It might seem a little strange to be posting about a Christmas piece in the middle of summer – but this is the time that many choral directors start thinking about their Christmas programmes, so I thought it might be interesting to say something about this carol.
Very often my new pieces happen as a result as a commission from the performers, and this is an example. Commissions are always good to do, and it’s great that the performers have enough faith in one’s music to agree to give the first performance, and pay for, a piece that they haven’t seen in advance! Of course, I have to do my best not to disappoint them, by writing something which is ‘new’ and ‘theirs’, but which doesn’t spring unwanted surprises, and which, I hope, will be taken up by other choirs afterwards.
This carol was commissioned for The Stondon Singers, director Christopher Tinker, by a choir member, Chris Overy, in memory of his father, mother, and brother, and I felt it was a real honour to be commissioned in this way. In this case, I chose the text (sometimes commissioners like to make suggestions, of course). It’s a lovely Victorian poem, by Canon Matthew Woodward, and it describes, in six verses, the shepherds on the bleak hillside, the angels singing, the journey to the town, visiting the stable, bowing down to the baby Jesus, and finally Mary, Joseph, the shepherds and the angels joining together in a ‘joyous hymn of praise’. At the end of each verse comes the traditional refrain ‘Gloria in excelsis Deo’ (Glory to God in the highest) and I have presented it in a slightly different way in each verse, from meditative to joyful.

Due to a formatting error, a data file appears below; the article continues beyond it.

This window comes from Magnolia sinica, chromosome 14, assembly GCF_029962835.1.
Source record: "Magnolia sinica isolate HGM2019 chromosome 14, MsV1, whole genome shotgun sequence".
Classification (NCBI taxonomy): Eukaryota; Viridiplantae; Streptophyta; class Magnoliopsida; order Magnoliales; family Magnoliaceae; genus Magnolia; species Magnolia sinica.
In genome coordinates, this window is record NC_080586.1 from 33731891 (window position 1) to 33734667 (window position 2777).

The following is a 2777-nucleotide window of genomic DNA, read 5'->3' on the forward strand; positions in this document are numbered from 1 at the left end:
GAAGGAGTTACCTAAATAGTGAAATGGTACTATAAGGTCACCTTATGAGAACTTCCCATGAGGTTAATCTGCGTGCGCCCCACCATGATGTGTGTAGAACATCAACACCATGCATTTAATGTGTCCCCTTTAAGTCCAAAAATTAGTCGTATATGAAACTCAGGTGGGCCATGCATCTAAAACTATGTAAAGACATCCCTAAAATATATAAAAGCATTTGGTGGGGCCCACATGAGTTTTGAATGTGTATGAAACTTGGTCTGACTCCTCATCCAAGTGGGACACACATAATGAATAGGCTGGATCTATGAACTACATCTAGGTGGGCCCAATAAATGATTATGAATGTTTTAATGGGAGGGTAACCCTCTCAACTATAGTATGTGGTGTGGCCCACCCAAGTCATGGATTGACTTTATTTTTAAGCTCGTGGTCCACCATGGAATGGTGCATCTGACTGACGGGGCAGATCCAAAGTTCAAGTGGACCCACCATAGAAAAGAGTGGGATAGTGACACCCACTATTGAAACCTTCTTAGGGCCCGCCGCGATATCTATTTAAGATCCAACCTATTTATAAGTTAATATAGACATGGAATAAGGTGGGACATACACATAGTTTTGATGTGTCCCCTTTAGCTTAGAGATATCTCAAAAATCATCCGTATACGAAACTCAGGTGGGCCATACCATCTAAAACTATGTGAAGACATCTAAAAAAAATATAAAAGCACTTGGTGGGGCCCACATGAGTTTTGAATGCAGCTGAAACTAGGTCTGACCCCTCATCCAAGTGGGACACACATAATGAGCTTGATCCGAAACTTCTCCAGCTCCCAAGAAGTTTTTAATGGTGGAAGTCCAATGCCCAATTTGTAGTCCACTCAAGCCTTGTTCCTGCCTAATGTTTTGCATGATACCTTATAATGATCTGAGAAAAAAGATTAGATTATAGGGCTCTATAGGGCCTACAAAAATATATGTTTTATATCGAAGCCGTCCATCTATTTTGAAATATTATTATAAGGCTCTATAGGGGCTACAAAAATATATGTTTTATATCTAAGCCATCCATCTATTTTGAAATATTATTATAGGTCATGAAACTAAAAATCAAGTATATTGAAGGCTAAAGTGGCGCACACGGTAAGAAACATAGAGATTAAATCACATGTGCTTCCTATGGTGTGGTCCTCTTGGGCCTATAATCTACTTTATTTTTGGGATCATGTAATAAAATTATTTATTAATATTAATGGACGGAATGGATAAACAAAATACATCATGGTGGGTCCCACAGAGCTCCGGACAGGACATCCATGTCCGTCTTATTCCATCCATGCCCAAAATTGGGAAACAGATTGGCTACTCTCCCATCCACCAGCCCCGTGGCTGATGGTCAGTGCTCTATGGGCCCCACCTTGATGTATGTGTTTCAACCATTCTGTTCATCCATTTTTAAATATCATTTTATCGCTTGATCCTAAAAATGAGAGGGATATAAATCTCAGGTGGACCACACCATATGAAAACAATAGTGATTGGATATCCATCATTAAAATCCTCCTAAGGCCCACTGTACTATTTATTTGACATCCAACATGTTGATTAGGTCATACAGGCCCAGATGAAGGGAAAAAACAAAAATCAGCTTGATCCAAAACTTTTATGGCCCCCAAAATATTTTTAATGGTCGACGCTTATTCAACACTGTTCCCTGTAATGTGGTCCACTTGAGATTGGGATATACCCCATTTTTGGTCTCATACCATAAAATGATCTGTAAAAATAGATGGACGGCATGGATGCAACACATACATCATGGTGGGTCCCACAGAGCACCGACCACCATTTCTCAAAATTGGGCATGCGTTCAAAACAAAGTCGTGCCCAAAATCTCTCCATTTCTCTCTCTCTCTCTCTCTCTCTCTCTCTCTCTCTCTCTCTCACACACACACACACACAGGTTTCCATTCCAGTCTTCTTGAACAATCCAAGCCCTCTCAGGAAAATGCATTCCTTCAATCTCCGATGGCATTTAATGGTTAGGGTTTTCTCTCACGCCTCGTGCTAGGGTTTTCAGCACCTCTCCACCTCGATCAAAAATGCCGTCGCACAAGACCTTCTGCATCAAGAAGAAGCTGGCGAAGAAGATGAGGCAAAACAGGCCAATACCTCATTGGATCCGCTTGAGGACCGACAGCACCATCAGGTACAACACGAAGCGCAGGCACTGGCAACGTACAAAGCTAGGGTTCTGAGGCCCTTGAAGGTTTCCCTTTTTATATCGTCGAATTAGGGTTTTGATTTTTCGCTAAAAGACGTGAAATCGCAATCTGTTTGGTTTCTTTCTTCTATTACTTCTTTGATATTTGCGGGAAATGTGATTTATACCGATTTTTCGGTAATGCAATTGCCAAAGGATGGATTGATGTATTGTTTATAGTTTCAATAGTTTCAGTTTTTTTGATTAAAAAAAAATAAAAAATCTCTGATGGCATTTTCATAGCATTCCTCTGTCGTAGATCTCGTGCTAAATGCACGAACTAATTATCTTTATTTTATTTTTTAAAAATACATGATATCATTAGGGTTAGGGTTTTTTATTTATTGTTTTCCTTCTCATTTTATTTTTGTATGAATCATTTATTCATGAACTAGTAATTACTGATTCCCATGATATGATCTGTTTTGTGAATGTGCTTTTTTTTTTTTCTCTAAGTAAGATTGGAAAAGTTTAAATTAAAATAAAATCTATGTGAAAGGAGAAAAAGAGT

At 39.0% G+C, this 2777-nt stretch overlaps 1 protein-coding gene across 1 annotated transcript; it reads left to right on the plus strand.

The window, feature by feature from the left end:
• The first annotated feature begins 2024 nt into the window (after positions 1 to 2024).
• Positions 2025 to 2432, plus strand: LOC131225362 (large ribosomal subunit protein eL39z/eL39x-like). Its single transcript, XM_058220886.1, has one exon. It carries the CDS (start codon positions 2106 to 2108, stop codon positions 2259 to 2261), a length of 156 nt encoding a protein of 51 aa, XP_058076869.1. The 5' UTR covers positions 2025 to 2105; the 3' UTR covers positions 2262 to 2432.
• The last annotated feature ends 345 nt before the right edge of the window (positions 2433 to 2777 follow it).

The first performance was given by the Stondon Singers in the beautiful mediaeval church of St. Laurence in the pretty mid-Essex village of Blackmore, and I was very gratified that they performed it again the following Christmas.
It’s now been published by Oxford University Press and you can hear a recording by the Oxford Choir (director Bob Chilcott) here.
I hope you enjoy it, and thank you to Chris Overy, Christopher Tinker and the Stondon Singers for helping to bring this new carol into being!
Here’s the page on this website about it, which also includes a link to the OUP website.